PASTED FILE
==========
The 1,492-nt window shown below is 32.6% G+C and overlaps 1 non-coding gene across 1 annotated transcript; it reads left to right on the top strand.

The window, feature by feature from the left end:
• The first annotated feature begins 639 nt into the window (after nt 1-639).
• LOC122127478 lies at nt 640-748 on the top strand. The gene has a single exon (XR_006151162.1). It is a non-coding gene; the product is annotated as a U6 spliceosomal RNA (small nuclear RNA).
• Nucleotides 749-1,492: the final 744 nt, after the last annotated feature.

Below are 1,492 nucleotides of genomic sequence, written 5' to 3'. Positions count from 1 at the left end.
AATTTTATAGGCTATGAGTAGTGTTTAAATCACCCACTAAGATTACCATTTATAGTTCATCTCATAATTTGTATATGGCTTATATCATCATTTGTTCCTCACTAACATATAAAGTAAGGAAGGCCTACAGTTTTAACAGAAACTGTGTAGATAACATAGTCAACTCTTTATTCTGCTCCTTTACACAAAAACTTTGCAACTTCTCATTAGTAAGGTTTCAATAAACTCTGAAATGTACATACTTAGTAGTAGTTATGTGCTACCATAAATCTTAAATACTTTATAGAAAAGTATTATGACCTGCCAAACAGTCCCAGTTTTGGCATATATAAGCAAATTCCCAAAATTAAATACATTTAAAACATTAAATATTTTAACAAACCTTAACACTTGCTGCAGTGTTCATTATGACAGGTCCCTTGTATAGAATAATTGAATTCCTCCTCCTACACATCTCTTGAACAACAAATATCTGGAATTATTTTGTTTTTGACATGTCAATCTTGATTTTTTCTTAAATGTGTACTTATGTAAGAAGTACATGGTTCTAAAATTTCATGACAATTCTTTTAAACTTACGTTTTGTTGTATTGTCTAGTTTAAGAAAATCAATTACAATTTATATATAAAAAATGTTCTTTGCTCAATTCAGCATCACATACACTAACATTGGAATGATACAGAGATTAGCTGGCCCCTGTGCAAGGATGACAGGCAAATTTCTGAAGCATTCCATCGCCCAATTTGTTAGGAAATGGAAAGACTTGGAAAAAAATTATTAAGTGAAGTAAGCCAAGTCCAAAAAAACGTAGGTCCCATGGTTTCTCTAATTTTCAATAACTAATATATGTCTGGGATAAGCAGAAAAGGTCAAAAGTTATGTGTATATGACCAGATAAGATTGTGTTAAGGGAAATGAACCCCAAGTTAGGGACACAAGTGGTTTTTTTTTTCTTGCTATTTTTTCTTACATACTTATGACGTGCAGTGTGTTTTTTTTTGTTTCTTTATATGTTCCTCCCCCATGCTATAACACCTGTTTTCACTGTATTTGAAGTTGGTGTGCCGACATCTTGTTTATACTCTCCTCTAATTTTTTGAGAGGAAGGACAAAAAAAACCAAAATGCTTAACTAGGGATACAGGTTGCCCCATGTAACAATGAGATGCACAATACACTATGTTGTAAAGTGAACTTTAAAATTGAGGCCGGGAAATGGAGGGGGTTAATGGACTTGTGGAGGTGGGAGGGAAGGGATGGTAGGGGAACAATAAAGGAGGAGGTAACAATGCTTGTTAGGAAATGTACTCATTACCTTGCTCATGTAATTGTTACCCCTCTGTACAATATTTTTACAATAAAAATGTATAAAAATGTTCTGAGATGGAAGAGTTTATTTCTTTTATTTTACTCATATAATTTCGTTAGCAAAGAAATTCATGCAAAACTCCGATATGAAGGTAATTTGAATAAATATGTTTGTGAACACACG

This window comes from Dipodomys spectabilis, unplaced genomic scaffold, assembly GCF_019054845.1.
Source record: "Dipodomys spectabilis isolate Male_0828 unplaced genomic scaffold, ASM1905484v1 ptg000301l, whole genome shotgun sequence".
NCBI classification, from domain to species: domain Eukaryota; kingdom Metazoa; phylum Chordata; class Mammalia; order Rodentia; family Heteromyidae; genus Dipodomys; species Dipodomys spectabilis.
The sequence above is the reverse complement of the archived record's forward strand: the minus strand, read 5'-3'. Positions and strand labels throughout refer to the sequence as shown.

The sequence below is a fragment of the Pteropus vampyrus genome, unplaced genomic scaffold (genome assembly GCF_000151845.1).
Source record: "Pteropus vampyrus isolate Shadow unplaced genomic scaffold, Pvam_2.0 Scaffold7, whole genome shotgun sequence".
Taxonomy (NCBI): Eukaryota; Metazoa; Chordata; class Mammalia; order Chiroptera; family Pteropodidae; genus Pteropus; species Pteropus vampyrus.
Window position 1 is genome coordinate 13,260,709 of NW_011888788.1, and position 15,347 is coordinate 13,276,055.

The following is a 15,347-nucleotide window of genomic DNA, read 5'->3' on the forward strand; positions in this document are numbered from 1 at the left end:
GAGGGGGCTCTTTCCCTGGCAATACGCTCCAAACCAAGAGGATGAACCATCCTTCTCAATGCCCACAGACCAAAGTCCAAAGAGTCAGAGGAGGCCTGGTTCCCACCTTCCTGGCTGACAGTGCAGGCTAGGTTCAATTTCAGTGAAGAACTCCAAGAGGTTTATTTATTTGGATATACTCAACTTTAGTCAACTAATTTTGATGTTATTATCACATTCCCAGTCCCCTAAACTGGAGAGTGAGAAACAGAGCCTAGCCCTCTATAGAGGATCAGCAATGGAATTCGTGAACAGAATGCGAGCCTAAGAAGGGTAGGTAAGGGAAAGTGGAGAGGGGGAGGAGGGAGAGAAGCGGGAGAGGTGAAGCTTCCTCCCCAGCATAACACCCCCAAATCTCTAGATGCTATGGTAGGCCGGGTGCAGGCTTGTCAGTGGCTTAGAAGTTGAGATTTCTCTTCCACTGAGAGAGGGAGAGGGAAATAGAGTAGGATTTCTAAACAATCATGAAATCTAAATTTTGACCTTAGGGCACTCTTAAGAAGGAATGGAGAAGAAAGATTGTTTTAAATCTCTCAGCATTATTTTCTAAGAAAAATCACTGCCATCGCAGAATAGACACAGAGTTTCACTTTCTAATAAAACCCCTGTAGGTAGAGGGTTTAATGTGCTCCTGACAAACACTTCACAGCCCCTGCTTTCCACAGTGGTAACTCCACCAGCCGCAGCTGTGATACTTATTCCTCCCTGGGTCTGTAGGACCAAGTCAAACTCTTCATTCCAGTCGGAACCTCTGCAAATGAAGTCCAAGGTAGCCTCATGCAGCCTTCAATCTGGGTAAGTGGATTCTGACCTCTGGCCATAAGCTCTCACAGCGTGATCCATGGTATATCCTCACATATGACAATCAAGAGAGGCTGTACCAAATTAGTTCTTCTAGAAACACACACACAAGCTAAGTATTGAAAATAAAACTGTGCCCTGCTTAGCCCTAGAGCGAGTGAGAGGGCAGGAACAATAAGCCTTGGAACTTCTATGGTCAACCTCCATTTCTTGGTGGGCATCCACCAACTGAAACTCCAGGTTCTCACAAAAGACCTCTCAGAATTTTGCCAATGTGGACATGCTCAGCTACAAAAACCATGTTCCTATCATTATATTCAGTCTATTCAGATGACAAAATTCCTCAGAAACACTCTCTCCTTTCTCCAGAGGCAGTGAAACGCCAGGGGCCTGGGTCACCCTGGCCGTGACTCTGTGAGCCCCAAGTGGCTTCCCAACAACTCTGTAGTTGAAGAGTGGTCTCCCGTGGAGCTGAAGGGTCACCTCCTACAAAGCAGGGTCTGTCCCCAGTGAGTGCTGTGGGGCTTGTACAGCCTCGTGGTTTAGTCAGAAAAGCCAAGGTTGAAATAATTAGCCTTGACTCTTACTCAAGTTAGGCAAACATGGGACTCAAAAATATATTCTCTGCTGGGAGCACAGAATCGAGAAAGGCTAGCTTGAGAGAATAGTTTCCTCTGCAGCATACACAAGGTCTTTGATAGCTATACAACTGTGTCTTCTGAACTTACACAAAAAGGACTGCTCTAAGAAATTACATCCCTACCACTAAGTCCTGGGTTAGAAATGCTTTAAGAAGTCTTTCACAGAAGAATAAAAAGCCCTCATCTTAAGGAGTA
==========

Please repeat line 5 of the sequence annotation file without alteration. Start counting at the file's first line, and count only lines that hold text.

• Nucleotides 749-1,492: the final 744 nt, after the last annotated feature.